JOURNAL OF CHINESE MEDICINE NUMBER 57 MAY 1998
syndrome points to aggressive helminthic, protozoan, fun-gal, spirochete or viral afflictions that have become sys-temic in an immune-compromised patient. In ancient China,schistosomiasis and chronic entamoeba infections may have been the most common manifestations of Gu syndrome.
Physical and Mental Signs of Gu Syndrome
Traditional medical sources present varying accounts of theaetiology and pathogenesis of Gu syndrome, but they allagree on the devastating nature of the disorder, “Gu rankssecond only to the viciousness of wild beasts when it comesto harmful natural influences; although Gu unfolds itsharmful nature only long after the initial encounter, it killspeople just the same”
.Here are some of the clinical characteristics that arefrequently highlighted in the traditional Gu literature: i. Gupathogens are malicious and have life-threatening conse-quences; ii. Gu pathogens primarily enter the body throughfood; iii. Gu pathogens represent a type of toxin (
). Thismakes reference to their virulent epidemic quality, but alsoto the only recently corroborated fact that the metabolic by-products of parasitic organisms have a toxic affect on the body. Starting with the 7th century medical handbook,
Zhubing Yuanhou Lun
(A Discussion of the Origins andSymptomatology of All Disease), classical texts have statedearly on that “Gu can transform itself into harmful toxins”
;iv. Gu pathogens are most likely to thrive in already defi-cient organisms, and once established further harm the body’s source qi; v. Gu pathogens operate in the dark. It isoften unclear when and how the pathogen was contracted,making an accurate diagnosis extremely difficult. Due tothe multiplicity of potential symptoms moreover, mostdoctors appear confused by Gu pathologies. Chinese mas-ter physicians have continuously pointed out that Gu-induced chronic diarrhoea, ascites, wasting syndrome,mental symptoms, etc. must be diagnosed and treatedcompletely differently from the general occurrence of thesedisorders. “The coarse doctor treats the Gu type of diar-rhoea just like regular diarrhoea,” the Ming Dynasty ency-clopaedia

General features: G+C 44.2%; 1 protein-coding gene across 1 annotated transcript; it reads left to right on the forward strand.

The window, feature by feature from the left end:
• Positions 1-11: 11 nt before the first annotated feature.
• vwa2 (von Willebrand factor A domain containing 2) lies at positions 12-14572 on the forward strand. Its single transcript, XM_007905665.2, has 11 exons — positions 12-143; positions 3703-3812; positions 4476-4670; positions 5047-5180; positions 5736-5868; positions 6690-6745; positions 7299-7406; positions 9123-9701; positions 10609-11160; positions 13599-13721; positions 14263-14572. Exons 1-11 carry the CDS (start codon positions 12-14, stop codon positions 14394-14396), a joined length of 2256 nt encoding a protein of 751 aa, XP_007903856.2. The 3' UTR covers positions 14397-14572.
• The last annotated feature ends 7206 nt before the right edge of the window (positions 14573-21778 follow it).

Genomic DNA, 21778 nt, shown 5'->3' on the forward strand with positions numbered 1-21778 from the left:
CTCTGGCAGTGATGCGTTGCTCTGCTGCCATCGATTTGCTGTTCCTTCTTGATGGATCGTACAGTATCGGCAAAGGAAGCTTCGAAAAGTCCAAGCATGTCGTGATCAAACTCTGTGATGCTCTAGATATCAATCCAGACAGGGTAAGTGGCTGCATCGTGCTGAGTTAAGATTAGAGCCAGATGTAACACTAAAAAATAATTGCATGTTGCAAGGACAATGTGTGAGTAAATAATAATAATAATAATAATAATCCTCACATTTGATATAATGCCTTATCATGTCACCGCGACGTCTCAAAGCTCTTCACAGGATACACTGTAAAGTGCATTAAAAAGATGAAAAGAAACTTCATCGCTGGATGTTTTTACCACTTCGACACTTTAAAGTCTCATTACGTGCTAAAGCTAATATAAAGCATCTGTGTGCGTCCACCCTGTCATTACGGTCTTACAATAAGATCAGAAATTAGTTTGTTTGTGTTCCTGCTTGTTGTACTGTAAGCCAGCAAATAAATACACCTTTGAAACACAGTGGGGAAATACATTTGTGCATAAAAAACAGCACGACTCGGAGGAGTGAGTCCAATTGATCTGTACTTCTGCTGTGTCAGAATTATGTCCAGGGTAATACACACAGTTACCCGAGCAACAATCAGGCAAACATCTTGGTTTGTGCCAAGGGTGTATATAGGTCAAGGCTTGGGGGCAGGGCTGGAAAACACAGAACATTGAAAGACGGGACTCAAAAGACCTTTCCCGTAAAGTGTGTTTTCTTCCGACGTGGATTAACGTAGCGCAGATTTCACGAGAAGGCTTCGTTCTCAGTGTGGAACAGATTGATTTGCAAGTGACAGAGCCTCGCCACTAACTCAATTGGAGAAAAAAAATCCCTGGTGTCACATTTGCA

(Common Aid Formulas) emphasises,“and this is completely wrong”
.Some of the typical Gu symptoms cited in the literaturerefer to the familiar picture of acute protozoan infection,such as abdominal cramping and pain, vomiting, and theexcretion of bloody stools. Others paint the infinitely morecomplex and variegated picture of systemic superinfection by chronic parasites, funguses and viruses. “There arethousands of Gu toxins, all of which may potentially causedifferent symptoms” the authoritative 6th century encyclo-paedia
Beiji Qianjin Yaofang
(Thousand Ducat Formulas)explains, “some of them will cause bloody stools, whileothers initiate the desire to lay in a dark room; others may bring about bouts of irregular emotions, such as depressionthat alternates with periods of sudden happiness; othersagain cause the extremities to feel heavy and ache all over;and then there are myriads of other symptoms that we donot have the space here to list in their entirety”
.Although it is one of the defining trademarks of Gusyndrome as well as my own clinical experience that chronicparasitism may involve virtually any symptom in virtuallyany combination, for diagnostic purposes the indicationsmost consistently quoted in traditional texts can besynopsised in the following way.
Chronic diarrhoea, loose stools or alternating diarrhoeaand constipation; explosive bowel movements; abdominal bloating or ascites; abdominal cramping and/or pain; nau-sea; intestinal bleeding and/or pus; poor appetite or raven-ous appetite, peculiar food cravings.
Muscle soreness, muscle heaviness, muscle weakness; wan-dering body pains; physical heat sensations; cold nightsweats; aversion to bright light.
Depression, frequent suicidal thoughts; flaring anger, fits of rage; unpredictable onset of strong yet volatile emotions;inner restlessness, insomnia; general sense of muddlednessand confusion, chaotic thought patterns; visual and/orauditory hallucinations; epileptic seizures; sensation of “feeling possessed.”
Progressing state of mental and physical exhaustion, indi-cations of source qi damage; dark circles underneath theeyes; mystery symptoms that evade clear diagnosis; historyof acute protozoan infection; history of travel to tropicalregions; floating and big pulse or congested (choppy) pulse;stagnation in sublingual veins; rooted damp tongue coat-ing; red tongue tip or red ‘parasite dots’* on top of thetongue.Among this wide range of signs and symptoms, it is thedistinct presence of mental symptoms that (usually in com- bination with digestive problems) is the most consistentlyquoted element of Gu Syndrome. The
(Spring and Autumn Annals), one of the earliest extantChinese texts, relates the story of an erotomanic marquiswho acted “as if suffering from Gu disease” when comingclose to the female quarters of his estate, and concludes that“Gu is a disease which catapults a person’s mind and willpower into a state of chaos”
. A later commentator pointsout that the Chinese character for worm or parasite isactually an integral building block in the pictogram
*Parasite dots (chong ban) are little red dots that generally cluster onthe front third of the tongue (shining through a greasy tongue coating),sometimes extending to the middle. They are often said to be indicativeof worms and other parasites (especially when observed in children).They are a sign of “localised heat” amidst the dampness, an energeticenvironment that, while different from damp-heat, is typical for mostparasitic disorders.